It’s summertime, summer school is over, and this is the time when I tend to get restless and glum. I work best when I’ve got stuff to do, so if I’m not careful, unscheduled time can get the best of me, stealing from me this valuable time to let my mind range freely, read new things, and make new connections. I’ve learned this over the past zillion summers, so I make sure to schedule things work, writing, and relaxing-related. Today’s schedule featured a bike ride over to the Be Free Floating in West Baltimore for my second trip in their sensory deprivation tank.
I lathered on the sunscreen and headed out and down the hill, taking a right on Oliver and another right on Mount Royal to get around MICA–going west in Baltimore isn’t easy. I climbed up and down, watched as the fancy of Bolton Hill eased into the regular of Marble Hill and the quick blight of Upton. I took a left on Calhoun this time, because I’m reading a book about the Colfax Massacre, one of the bloodiest attacks on freedmen during Reconstruction. Meredith Calhoun owned the big plantation where the massacre took place, no relation to great defender of slavery John C. Calhoun, or James Calhoun, early mayor of Baltimore for whom I’m guessing the street is named. I thought about these layers of Calhoun as I zipped by the two schools and the park that line the street. I took a right on Lexington, because I’m often on Lexington over by the market, and I wondered what this side of Lexington looks like. It was my favorite sort of day, pedaling around a neighborhood I don’t know well, making random choices about when and where to turn, heading in the general direction of a serious treat.
I had just crossed Stricker Street when I heard the pop-pop-pop sounds of gunfire, and saw a man in the street ahead of me shooting his pistol at a row home. It took me a minute to understand what was happening–MAN WITH A GUN–and then I turned and pedaled the other way as the man took off, the car that was parking zoomed out and headed away, and several other folks went running. I’ve heard a lot of gunfire in my years of living in cities, but I’d never seen it up this close. Guns are scary.
I took a right on Stricker and watched as unmarked police SUVs drove out of alleyways and a tow truck waited to tow some vehicles from behind a building. I went up to a police officer and said, “I know this is going to sound silly, but did you guys hear gunshots?” Yep, he said. We’re canvassing the area. I told him I saw the shooter, and the cop looked at me incredulously. You saw him? I did, and he took down the details, and as he did, I felt myself describing half of Baltimore City: Black man, jeans, t-shirt. Here I was, giving a description that would justify police officers pulling over most of the people I saw on this bike ride, because pretty much everybody I saw in the neighborhood matched that description. It all happened so fast.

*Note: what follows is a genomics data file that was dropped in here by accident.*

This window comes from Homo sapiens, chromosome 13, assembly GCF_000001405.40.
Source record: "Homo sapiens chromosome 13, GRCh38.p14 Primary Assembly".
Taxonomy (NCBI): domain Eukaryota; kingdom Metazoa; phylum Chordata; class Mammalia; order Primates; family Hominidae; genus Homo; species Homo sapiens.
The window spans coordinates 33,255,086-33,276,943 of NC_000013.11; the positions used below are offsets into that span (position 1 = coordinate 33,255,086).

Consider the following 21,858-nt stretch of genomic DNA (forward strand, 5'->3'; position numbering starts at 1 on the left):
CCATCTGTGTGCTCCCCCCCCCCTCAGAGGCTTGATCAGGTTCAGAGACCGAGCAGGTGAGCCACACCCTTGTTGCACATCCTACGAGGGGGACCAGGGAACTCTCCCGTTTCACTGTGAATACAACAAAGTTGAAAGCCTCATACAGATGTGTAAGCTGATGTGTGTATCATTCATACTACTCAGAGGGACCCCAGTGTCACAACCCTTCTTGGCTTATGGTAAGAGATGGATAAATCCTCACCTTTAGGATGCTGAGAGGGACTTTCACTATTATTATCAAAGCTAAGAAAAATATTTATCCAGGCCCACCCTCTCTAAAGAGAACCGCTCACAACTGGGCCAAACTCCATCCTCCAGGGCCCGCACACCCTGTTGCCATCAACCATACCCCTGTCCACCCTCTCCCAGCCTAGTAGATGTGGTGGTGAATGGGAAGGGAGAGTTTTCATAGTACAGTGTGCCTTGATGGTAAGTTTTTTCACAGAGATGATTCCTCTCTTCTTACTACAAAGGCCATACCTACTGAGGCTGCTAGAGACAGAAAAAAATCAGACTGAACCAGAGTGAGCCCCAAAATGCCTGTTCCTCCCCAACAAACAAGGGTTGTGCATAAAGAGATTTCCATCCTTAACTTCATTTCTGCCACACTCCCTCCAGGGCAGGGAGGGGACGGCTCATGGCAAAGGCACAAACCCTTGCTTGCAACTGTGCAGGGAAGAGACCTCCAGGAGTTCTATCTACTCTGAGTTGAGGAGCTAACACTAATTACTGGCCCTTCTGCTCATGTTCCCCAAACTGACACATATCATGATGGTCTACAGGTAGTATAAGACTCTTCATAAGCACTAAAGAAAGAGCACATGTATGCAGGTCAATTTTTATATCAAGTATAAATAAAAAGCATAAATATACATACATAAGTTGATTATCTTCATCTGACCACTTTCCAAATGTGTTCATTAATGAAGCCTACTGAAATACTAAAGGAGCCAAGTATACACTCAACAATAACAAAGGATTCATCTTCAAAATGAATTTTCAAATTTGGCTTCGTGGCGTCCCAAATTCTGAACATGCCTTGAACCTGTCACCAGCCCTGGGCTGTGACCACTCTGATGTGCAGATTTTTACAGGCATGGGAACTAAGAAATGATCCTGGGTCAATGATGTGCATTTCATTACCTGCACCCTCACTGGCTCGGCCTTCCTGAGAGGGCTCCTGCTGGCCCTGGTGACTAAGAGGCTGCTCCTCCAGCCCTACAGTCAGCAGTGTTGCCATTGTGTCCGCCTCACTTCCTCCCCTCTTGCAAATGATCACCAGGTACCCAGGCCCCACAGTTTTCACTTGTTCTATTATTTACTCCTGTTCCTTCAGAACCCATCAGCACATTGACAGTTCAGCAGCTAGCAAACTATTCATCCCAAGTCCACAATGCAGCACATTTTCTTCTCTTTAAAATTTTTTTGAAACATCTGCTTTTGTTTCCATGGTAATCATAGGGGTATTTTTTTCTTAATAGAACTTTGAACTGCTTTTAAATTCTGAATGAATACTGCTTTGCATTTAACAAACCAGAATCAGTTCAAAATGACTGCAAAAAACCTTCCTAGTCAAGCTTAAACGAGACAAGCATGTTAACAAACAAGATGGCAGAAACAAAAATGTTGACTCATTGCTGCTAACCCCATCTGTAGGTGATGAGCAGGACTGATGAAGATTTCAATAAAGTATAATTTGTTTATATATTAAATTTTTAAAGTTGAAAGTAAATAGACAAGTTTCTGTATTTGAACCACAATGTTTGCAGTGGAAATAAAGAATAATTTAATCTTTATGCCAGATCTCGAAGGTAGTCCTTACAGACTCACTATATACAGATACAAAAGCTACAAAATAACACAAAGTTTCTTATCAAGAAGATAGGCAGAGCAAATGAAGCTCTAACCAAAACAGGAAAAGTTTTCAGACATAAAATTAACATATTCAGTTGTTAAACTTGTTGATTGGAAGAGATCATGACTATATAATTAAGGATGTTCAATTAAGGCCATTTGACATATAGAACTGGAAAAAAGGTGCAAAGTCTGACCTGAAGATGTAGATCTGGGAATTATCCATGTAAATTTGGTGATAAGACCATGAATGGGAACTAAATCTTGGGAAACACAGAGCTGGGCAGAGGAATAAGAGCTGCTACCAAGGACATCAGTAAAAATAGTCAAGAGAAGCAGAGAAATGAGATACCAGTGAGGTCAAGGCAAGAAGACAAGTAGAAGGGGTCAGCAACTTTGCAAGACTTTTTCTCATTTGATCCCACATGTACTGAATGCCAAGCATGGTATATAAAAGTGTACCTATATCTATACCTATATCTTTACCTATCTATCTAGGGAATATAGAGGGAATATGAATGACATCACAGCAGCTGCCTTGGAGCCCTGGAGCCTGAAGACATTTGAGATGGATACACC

And then I was back on my bike, heading south and west and south and west, thinking about the layers of life I simply cannot see from my bike seat. There were cops everywhere the second those gunshots sounded, and they seemed not the least bit surprised. No neighborhood should be that used to cops and guns.
I locked up my bike at the corner of West Pratt and Ackworth, called the ladyfriend for a quick pep talk and check in, and headed inside for my hour in the sensory deprivation tank. I was a bit shaken, and I wasn’t sure I’d be able to settle in and relax, nor was I sure I should be able to do that at all. I was a restless bird for the first chunk of time, and then somehow I found myself in deep relaxation, a drip of consciousness in an endless universe, the very best feeling. When my time was up I took a shower, got dressed, and sat with the woman who helps run the place. We talked about the neighborhood, how business has been down since the uprising. People drive to the neighborhood, see it, and then don’t want to park their cars, so turn around and head back. That’s the worst answer to the complexity of issues facing West Baltimore ever.
I snapped this picture as I got set to get on my bike and head back home. They’ve got furniture, appliances, and God here on this corner, amongst other things. It’s a neighborhood. I took the long way through it and other as I made my way north, through Upton and Gilmor and Sandtown-Winchester. I passed by the Penn-North Kids Safe Zone–that place was hopping–took a right on North Avenue, and then a left until I was back at Druid Hill Park, almost home. I stopped at a park bench around the water for a snack and to breath in and out for awhile. So much beauty in the city today, amidst it all.